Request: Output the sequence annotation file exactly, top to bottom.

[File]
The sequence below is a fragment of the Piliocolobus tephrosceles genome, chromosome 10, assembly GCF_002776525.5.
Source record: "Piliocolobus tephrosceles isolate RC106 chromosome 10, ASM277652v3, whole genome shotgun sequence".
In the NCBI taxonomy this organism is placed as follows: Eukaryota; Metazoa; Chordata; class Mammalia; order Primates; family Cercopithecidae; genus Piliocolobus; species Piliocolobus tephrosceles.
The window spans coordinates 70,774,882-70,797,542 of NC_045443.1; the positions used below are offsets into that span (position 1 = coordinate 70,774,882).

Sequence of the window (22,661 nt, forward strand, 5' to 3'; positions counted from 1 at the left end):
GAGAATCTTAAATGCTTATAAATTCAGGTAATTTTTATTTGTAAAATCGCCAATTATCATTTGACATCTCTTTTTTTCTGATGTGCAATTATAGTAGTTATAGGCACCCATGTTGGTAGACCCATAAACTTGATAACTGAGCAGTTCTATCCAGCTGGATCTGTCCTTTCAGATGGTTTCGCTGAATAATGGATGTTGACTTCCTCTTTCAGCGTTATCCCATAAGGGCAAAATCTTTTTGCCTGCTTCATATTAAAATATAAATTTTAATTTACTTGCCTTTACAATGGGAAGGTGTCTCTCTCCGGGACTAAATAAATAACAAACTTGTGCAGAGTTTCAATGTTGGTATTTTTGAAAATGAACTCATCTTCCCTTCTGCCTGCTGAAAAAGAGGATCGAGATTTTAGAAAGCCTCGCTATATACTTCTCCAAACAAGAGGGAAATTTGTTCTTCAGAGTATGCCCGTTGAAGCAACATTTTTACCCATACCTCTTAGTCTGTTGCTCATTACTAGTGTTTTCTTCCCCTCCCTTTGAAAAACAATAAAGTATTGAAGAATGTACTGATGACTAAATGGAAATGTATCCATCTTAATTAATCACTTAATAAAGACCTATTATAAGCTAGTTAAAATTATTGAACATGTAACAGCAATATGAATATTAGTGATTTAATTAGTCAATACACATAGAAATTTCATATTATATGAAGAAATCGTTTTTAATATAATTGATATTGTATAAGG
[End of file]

The sequence below is a fragment of the Piliocolobus tephrosceles genome, chromosome 10, assembly GCF_002776525.5.
Source record: "Piliocolobus tephrosceles isolate RC106 chromosome 10, ASM277652v3, whole genome shotgun sequence".
In the NCBI taxonomy this organism is placed as follows: Eukaryota; Metazoa; Chordata; class Mammalia; order Primates; family Cercopithecidae; genus Piliocolobus; species Piliocolobus tephrosceles.
The window spans coordinates 70,774,882-70,797,542 of NC_045443.1; the positions used below are offsets into that span (position 1 = coordinate 70,774,882).

Sequence of the window (22,661 nt, forward strand, 5' to 3'; positions counted from 1 at the left end):
GAGAATCTTAAATGCTTATAAATTCAGGTAATTTTTATTTGTAAAATCGCCAATTATCATTTGACATCTCTTTTTTTCTGATGTGCAATTATAGTAGTTATAGGCACCCATGTTGGTAGACCCATAAACTTGATAACTGAGCAGTTCTATCCAGCTGGATCTGTCCTTTCAGATGGTTTCGCTGAATAATGGATGTTGACTTCCTCTTTCAGCGTTATCCCATAAGGGCAAAATCTTTTTGCCTGCTTCATATTAAAATATAAATTTTAATTTACTTGCCTTTACAATGGGAAGGTGTCTCTCTCCGGGACTAAATAAATAACAAACTTGTGCAGAGTTTCAATGTTGGTATTTTTGAAAATGAACTCATCTTCCCTTCTGCCTGCTGAAAAAGAGGATCGAGATTTTAGAAAGCCTCGCTATATACTTCTCCAAACAAGAGGGAAATTTGTTCTTCAGAGTATGCCCGTTGAAGCAACATTTTTACCCATACCTCTTAGTCTGTTGCTCATTACTAGTGTTTTCTTCCCCTCCCTTTGAAAAACAATAAAGTATTGAAGAATGTACTGATGACTAAATGGAAATGTATCCATCTTAATTAATCACTTAATAAAGACCTATTATAAGCTAGTTAAAATTATTGAACATGTAACAGCAATATGAATATTAGTGATTTAATTAGTCAATACACATAGAAATTTCATATTATATGAAGAAATCGTTTTTAATATAATTGATATTGTATAAGG